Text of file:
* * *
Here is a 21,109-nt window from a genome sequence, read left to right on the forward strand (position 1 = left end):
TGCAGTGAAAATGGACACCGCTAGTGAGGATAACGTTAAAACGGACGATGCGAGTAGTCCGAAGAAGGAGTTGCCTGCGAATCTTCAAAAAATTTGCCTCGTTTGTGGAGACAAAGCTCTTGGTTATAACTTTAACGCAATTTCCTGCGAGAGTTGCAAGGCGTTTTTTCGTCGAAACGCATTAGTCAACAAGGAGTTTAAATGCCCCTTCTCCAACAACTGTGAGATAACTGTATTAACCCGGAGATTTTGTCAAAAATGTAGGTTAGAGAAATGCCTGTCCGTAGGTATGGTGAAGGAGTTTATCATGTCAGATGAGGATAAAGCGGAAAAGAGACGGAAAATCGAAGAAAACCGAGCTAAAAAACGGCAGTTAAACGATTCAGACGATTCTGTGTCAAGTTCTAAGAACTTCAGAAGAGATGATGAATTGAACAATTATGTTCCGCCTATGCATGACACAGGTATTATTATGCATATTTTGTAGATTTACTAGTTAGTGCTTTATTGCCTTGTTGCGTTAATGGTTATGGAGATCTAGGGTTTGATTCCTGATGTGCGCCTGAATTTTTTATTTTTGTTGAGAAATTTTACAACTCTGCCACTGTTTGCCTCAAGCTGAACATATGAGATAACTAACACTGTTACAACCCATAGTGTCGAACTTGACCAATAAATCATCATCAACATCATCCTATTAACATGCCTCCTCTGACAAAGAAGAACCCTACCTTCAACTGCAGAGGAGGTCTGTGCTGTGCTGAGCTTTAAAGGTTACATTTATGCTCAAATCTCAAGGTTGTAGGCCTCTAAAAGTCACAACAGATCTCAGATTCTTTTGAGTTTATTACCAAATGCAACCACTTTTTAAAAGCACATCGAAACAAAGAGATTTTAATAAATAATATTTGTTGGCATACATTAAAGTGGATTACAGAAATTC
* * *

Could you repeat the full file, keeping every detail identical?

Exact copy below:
Here is a 21,109-nt window from a genome sequence, read left to right on the forward strand (position 1 = left end):
TGCAGTGAAAATGGACACCGCTAGTGAGGATAACGTTAAAACGGACGATGCGAGTAGTCCGAAGAAGGAGTTGCCTGCGAATCTTCAAAAAATTTGCCTCGTTTGTGGAGACAAAGCTCTTGGTTATAACTTTAACGCAATTTCCTGCGAGAGTTGCAAGGCGTTTTTTCGTCGAAACGCATTAGTCAACAAGGAGTTTAAATGCCCCTTCTCCAACAACTGTGAGATAACTGTATTAACCCGGAGATTTTGTCAAAAATGTAGGTTAGAGAAATGCCTGTCCGTAGGTATGGTGAAGGAGTTTATCATGTCAGATGAGGATAAAGCGGAAAAGAGACGGAAAATCGAAGAAAACCGAGCTAAAAAACGGCAGTTAAACGATTCAGACGATTCTGTGTCAAGTTCTAAGAACTTCAGAAGAGATGATGAATTGAACAATTATGTTCCGCCTATGCATGACACAGGTATTATTATGCATATTTTGTAGATTTACTAGTTAGTGCTTTATTGCCTTGTTGCGTTAATGGTTATGGAGATCTAGGGTTTGATTCCTGATGTGCGCCTGAATTTTTTATTTTTGTTGAGAAATTTTACAACTCTGCCACTGTTTGCCTCAAGCTGAACATATGAGATAACTAACACTGTTACAACCCATAGTGTCGAACTTGACCAATAAATCATCATCAACATCATCCTATTAACATGCCTCCTCTGACAAAGAAGAACCCTACCTTCAACTGCAGAGGAGGTCTGTGCTGTGCTGAGCTTTAAAGGTTACATTTATGCTCAAATCTCAAGGTTGTAGGCCTCTAAAAGTCACAACAGATCTCAGATTCTTTTGAGTTTATTACCAAATGCAACCACTTTTTAAAAGCACATCGAAACAAAGAGATTTTAATAAATAATATTTGTTGGCATACATTAAAGTGGATTACAGAAATTC